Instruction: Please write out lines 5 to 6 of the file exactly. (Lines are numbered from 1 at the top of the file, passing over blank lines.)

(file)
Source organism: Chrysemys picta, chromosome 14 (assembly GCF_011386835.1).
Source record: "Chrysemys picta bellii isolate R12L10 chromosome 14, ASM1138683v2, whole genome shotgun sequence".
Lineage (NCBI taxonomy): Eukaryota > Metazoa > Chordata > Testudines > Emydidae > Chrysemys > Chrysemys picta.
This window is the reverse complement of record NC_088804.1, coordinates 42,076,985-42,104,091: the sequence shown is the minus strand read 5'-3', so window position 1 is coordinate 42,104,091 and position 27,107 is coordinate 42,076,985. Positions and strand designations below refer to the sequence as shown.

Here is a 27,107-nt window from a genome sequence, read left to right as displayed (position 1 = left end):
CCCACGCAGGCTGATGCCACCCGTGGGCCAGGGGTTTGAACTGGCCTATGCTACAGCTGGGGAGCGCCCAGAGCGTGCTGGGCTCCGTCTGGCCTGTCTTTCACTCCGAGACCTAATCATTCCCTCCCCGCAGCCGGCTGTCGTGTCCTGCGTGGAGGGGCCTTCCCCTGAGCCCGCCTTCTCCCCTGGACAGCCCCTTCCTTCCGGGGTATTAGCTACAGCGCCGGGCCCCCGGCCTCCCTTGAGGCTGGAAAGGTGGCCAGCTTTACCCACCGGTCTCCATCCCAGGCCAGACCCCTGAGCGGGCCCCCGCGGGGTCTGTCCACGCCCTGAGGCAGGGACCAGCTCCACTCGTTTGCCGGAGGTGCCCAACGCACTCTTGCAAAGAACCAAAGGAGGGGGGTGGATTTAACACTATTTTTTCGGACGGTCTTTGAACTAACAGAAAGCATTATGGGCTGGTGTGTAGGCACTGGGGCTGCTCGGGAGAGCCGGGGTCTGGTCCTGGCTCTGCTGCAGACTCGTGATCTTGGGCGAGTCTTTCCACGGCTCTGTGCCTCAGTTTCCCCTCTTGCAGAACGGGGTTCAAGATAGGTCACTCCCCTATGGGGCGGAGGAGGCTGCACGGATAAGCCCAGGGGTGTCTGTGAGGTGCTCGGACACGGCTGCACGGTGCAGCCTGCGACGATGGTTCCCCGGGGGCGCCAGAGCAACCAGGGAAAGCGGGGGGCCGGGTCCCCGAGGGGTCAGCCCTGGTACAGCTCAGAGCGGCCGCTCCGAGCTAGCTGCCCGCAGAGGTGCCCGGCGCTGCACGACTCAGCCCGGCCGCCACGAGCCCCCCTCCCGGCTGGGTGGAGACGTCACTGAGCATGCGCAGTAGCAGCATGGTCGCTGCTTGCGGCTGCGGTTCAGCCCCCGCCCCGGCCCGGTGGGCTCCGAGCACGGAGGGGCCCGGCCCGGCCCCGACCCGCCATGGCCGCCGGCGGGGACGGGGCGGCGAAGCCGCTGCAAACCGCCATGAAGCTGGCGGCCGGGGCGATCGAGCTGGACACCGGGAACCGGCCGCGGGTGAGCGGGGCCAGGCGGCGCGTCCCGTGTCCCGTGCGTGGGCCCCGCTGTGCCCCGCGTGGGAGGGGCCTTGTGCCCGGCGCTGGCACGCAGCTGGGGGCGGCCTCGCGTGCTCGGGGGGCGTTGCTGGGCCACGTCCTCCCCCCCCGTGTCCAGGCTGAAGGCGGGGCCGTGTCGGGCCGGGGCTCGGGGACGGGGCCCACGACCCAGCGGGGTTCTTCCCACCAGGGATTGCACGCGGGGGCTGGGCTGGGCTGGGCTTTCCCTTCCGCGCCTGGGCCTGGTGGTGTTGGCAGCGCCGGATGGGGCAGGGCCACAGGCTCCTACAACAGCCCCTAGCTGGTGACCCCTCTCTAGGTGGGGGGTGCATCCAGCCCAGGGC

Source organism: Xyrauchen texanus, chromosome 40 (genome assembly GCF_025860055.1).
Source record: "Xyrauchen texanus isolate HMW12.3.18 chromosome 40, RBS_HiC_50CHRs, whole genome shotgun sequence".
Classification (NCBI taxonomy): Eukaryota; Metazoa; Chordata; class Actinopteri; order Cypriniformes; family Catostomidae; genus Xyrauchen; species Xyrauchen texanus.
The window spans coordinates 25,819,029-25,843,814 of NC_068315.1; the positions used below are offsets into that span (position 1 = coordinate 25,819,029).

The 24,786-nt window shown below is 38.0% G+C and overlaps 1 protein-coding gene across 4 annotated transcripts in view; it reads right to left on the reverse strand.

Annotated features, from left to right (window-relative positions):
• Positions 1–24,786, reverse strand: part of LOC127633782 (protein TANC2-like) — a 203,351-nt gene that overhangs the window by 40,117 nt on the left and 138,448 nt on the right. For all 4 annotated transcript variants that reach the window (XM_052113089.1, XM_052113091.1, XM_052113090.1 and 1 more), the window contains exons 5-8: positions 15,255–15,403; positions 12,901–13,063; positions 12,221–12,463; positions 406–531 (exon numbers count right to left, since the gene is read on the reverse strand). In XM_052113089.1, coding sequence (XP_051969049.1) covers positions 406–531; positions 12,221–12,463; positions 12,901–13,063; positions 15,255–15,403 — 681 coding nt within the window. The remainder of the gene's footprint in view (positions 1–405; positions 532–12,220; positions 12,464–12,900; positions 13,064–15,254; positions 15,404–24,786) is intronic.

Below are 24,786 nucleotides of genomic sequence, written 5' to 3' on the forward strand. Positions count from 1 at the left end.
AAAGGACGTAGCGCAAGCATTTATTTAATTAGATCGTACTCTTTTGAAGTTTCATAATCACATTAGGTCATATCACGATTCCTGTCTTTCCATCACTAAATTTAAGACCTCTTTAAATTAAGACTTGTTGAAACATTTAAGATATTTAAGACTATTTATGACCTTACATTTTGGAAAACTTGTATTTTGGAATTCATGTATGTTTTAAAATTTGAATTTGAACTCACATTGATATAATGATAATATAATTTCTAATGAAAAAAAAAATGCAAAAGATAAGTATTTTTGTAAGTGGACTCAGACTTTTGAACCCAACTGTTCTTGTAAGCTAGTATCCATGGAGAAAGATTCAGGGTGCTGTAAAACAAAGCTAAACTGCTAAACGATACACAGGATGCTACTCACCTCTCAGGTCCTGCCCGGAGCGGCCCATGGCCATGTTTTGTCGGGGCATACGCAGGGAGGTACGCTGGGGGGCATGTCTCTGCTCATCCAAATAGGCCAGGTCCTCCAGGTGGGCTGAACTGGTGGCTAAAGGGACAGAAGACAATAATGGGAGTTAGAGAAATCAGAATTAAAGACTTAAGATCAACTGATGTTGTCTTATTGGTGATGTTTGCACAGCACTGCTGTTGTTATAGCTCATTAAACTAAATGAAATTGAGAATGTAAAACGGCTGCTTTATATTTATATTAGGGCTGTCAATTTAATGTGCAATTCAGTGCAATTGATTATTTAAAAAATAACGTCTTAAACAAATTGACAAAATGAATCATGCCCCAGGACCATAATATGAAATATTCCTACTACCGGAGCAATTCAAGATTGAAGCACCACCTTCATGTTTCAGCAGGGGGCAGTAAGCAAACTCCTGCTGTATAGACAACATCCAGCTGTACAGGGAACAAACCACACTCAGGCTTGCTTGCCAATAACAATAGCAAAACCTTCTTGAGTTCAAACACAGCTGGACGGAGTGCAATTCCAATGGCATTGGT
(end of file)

Here is a 27,107-nt window from a genome sequence, read left to right as displayed (position 1 = left end):
CCCACGCAGGCTGATGCCACCCGTGGGCCAGGGGTTTGAACTGGCCTATGCTACAGCTGGGGAGCGCCCAGAGCGTGCTGGGCTCCGTCTGGCCTGTCTTTCACTCCGAGACCTAATCATTCCCTCCCCGCAGCCGGCTGTCGTGTCCTGCGTGGAGGGGCCTTCCCCTGAGCCCGCCTTCTCCCCTGGACAGCCCCTTCCTTCCGGGGTATTAGCTACAGCGCCGGGCCCCCGGCCTCCCTTGAGGCTGGAAAGGTGGCCAGCTTTACCCACCGGTCTCCATCCCAGGCCAGACCCCTGAGCGGGCCCCCGCGGGGTCTGTCCACGCCCTGAGGCAGGGACCAGCTCCACTCGTTTGCCGGAGGTGCCCAACGCACTCTTGCAAAGAACCAAAGGAGGGGGGTGGATTTAACACTATTTTTTCGGACGGTCTTTGAACTAACAGAAAGCATTATGGGCTGGTGTGTAGGCACTGGGGCTGCTCGGGAGAGCCGGGGTCTGGTCCTGGCTCTGCTGCAGACTCGTGATCTTGGGCGAGTCTTTCCACGGCTCTGTGCCTCAGTTTCCCCTCTTGCAGAACGGGGTTCAAGATAGGTCACTCCCCTATGGGGCGGAGGAGGCTGCACGGATAAGCCCAGGGGTGTCTGTGAGGTGCTCGGACACGGCTGCACGGTGCAGCCTGCGACGATGGTTCCCCGGGGGCGCCAGAGCAACCAGGGAAAGCGGGGGGCCGGGTCCCCGAGGGGTCAGCCCTGGTACAGCTCAGAGCGGCCGCTCCGAGCTAGCTGCCCGCAGAGGTGCCCGGCGCTGCACGACTCAGCCCGGCCGCCACGAGCCCCCCTCCCGGCTGGGTGGAGACGTCACTGAGCATGCGCAGTAGCAGCATGGTCGCTGCTTGCGGCTGCGGTTCAGCCCCCGCCCCGGCCCGGTGGGCTCCGAGCACGGAGGGGCCCGGCCCGGCCCCGACCCGCCATGGCCGCCGGCGGGGACGGGGCGGCGAAGCCGCTGCAAACCGCCATGAAGCTGGCGGCCGGGGCGATCGAGCTGGACACCGGGAACCGGCCGCGGGTGAGCGGGGCCAGGCGGCGCGTCCCGTGTCCCGTGCGTGGGCCCCGCTGTGCCCCGCGTGGGAGGGGCCTTGTGCCCGGCGCTGGCACGCAGCTGGGGGCGGCCTCGCGTGCTCGGGGGGCGTTGCTGGGCCACGTCCTCCCCCCCCGTGTCCAGGCTGAAGGCGGGGCCGTGTCGGGCCGGGGCTCGGGGACGGGGCCCACGACCCAGCGGGGTTCTTCCCACCAGGGATTGCACGCGGGGGCTGGGCTGGGCTGGGCTTTCCCTTCCGCGCCTGGGCCTGGTGGTGTTGGCAGCGCCGGATGGGGCAGGGCCACAGGCTCCTACAACAGCCCCTAGCTGGTGACCCCTCTCTAGGTGGGGGGTGCATCCAGCCCAGGGC